India’s famous pink city Jaipur is home to the equally colourful Amber Palace. AMY MACPHERSON reports.
Convinced I’m about to plunge to my death, I avert my eyes from the stunning view and focus on the gradually approaching walls of Amber Fort instead. Our elephant is walking a little close to the edge of the wall for my liking – the wall that’s the only barrier between me and a steep drop down to the valley below. Perhaps it’s my imagination, but old Nelly seems to enjoy scaring the crap out of me. To add insult to injury, she periodically swings her trunk back in my general direction and releases a fine mist of water and elephant snot.
It’s possible to get to the gates of Amber Fort by foot, but taking an elephant ride up the zig-zag path from road level is the preferred mode of transport for most visitors. Indeed, everyone else seems to be having a grand old time on their caparisoned steeds (a caparison is a sort of padded frame, tied saddle-style to the elephant’s back). Like many vehicles in India’s desert state of Rajasthan, the elephants are awash with colour, their faces daubed with elaborate patterns. These are similar to the neon swirls I’ve seen on the backs of trucks out on the highway, along with the painted instruction “blow horn”. In contrast, the fort itself looks a little drab, its sepia-coloured walls blending in to the surrounding hills.
Once inside, though, all thoughts of drabness evaporate. The fort’s walls enclose the Amber Palace, a 16th century blend of Mughal and Hindu architecture. Its external surfaces may look as weathered as an elephant’s hide but its interior, while rundown in parts, still contains a wealth of richly detailed frescoes, carved marble and semi-precious stones. One example is the Hall of Mirrors, the walls and ceilings of which are inlaid with tiny pieces of mirrored glass – just one candle can light the entire room, as the reflective surfaces multiply it a thousand times over.
The fort/palace was started in 1590 by the Rajput Maharajah (or king) Man Singh I, and finished by his descendent Sawai Jai Singh. The Rajputs were a group of warrior clans who ruled over Rajasthan (which itself means ‘land of the kings’) for close to 1000 years. Their legacy lives on in the many Rajput forts scattered across Rajasthan. Far from just defensive outposts, these combine function with architectural beauty, and Amber is a particularly ornate example.
Wandering through the courtyards, corridors and palatial chambers gives an idea of the opulence of courtly life in medieval times. There is even an early form of air-conditioning – intricate lattice screens carved from a single slab of marble allow lake breezes to circulate through the rooms, while strategic channels of breeze-cooled running water help keep the temperature comfortable in the royal quarters.
The inner sanctum of the fort contains the zenana, or women’s quarters, where individual chambers were connected by a long corridor for the sake of giving the women some privacy. Not too much privacy, though – the members of the harem could only mingle together in a central courtyard, and the maharajah reportedly kept tabs on what the women were gossiping about by having his scribes record the conversations that took place there.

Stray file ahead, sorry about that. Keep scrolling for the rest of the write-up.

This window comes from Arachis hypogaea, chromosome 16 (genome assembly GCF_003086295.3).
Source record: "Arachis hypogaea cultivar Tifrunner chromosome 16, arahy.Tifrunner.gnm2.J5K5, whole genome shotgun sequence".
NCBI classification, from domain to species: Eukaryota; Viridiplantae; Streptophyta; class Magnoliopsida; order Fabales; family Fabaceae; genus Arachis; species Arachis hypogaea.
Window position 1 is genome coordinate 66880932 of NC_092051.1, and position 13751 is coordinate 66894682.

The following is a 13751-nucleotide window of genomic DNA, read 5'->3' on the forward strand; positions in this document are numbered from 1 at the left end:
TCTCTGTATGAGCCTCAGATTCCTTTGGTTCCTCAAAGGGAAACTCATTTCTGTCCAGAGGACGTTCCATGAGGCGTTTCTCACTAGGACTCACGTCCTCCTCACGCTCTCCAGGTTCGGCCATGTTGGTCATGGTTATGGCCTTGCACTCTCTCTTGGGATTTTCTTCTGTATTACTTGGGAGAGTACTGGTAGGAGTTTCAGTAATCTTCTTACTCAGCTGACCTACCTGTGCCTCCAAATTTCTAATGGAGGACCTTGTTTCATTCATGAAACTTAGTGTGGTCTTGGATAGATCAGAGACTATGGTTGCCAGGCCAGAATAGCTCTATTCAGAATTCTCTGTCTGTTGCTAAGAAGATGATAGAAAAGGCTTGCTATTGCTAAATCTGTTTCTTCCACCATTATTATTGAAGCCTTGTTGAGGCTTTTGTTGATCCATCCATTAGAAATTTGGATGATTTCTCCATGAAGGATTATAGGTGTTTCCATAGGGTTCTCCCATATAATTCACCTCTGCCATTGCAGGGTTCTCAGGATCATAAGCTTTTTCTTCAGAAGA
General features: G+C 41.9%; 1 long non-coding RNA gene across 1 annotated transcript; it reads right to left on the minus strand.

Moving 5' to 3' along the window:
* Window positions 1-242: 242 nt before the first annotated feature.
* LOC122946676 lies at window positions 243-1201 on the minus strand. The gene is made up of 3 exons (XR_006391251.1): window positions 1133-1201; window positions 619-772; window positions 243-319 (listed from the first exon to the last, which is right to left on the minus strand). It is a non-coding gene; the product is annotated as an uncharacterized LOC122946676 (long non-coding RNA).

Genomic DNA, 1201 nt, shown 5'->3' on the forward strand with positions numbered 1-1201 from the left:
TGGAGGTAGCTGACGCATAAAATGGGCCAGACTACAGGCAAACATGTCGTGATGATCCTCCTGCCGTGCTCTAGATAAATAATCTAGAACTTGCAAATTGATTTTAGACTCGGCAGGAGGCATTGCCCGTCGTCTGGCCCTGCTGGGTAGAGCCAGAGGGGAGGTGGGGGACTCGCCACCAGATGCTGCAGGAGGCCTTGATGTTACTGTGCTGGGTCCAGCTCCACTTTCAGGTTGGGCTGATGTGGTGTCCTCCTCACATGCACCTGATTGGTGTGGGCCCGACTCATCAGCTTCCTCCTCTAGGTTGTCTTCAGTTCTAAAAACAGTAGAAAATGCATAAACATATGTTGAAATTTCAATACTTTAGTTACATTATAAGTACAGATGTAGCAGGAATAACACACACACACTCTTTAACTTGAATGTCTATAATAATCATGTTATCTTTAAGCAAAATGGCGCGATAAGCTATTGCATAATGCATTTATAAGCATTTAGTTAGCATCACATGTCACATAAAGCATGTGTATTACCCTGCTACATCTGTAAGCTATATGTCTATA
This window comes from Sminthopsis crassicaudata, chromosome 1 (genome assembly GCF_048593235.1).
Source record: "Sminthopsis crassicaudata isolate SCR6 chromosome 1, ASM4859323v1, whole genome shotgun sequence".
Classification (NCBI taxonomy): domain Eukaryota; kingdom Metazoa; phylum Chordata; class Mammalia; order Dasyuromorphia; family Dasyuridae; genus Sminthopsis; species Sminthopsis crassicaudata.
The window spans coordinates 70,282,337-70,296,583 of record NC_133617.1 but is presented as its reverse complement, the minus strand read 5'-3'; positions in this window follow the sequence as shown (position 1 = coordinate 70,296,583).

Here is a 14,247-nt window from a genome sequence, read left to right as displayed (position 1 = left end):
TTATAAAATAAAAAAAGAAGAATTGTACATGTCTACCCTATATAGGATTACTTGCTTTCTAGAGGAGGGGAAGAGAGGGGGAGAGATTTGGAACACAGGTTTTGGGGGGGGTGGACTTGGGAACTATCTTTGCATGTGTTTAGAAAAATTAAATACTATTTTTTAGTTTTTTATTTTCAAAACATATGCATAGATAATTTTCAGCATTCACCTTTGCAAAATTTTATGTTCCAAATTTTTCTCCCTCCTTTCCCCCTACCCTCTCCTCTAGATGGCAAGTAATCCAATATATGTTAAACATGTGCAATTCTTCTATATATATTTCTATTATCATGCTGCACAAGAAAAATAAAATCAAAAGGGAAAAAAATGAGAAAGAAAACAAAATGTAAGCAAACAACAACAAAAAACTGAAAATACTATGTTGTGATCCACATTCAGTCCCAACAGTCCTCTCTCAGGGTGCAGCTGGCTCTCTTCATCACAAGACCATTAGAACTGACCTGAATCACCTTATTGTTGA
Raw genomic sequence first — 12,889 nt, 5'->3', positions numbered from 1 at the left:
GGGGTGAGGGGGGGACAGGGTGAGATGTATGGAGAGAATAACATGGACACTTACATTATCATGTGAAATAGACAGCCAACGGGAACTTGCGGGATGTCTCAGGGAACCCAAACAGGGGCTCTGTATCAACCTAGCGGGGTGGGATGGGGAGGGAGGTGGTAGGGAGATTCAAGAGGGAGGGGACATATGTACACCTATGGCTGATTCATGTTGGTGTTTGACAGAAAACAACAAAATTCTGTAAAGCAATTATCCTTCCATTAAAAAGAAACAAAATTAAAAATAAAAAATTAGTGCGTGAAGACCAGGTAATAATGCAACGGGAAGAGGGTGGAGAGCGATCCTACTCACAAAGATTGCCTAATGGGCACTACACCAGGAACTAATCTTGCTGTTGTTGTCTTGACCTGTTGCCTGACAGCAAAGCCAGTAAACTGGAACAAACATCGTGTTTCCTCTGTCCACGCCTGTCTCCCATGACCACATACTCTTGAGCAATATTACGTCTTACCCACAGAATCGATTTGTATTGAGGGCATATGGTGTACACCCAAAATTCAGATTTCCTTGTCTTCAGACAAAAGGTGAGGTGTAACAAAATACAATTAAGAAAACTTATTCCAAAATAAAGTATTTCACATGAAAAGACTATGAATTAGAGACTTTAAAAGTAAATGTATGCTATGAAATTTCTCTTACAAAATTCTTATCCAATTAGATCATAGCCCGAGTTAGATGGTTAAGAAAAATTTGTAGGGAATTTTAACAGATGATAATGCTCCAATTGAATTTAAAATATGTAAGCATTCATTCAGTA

Above the maze-like network or corridors, colonnaded walkways and steep staircases is the roof terrace, complete with open-air theatre and turreted vantage-points. There’s that view again – a stunning panorama of craggy hills, the lake-garden at the foot of the fort and beyond it all, the city of Jaipur in the distance. With solid sandstone underfoot and no elephants in the area, I can finally take it all in.
In 1727 Sawai Jai Singh decided to move his state capital from the hilly vantage point of Amber to the plains below, where he founded Jaipur. The city is renowned for its pink-hued walls and buildings. Originally yellow, they were first painted pink for a British royal visit in 1867, pink being the colour of hospitality in Rajput culture. Jaipur is famous for its jewellery and handcrafts, and also has a few historical attractions well worth a visit.
Not only was Sawai Jai Singh a respected warrior-king, he was also one of the top astronomers of his time. The Jantar Mantar is an open-air observatory, one of five built by Jai Singh throughout India and full of massive stone objects. They might look like an assortment of weird modern sculptures, but these are highly accurate instruments – the large sundial tells local time to the nearest minute.
City Palace and Museums
The City Palace complex is still home to some descendents of Jaipur’s royal family. Its public spaces include museums where visitors can peruse an impressive collection of textiles, art and royal armoury – the centuries-old royal costumes are fascinating. The buildings themselves are in the classic Rajput style and include the elaborately painted Peacock Gate, a favourite with snap-happy tourists.
The poetically-named Palace of Winds is Jaipur’s most recognisable landmark. Part of the City Palace complex, it’s actually not a palace at all but a towering facade of pink sandstone with an elaborate ‘honeycomb’ of 953 windows. Hawa Mahal overlooks one of Jaipur’s busy roads and was built to allow the women of the palace (who were not allowed out in public) to discreetly watch the goings on of the outside world.
? Amy Macpherson travelled to India with Hands Up Holidays (www.handsupholidays.com; 0800-783 3554), a company that combines high-comfort travel and sightseeing with a taste of community development work. The 12-day Taste of India tour starts at £1400 (flights not included) and includes four days’ volunteer work with approved charities in the slums of Delhi, a Delhi city tour and travel to Agra, Jaipur and Fatehpur Sikri plus a tiger safari. Quote ‘TNTHUH06’ when you book online to receive this special price, valid until November 20.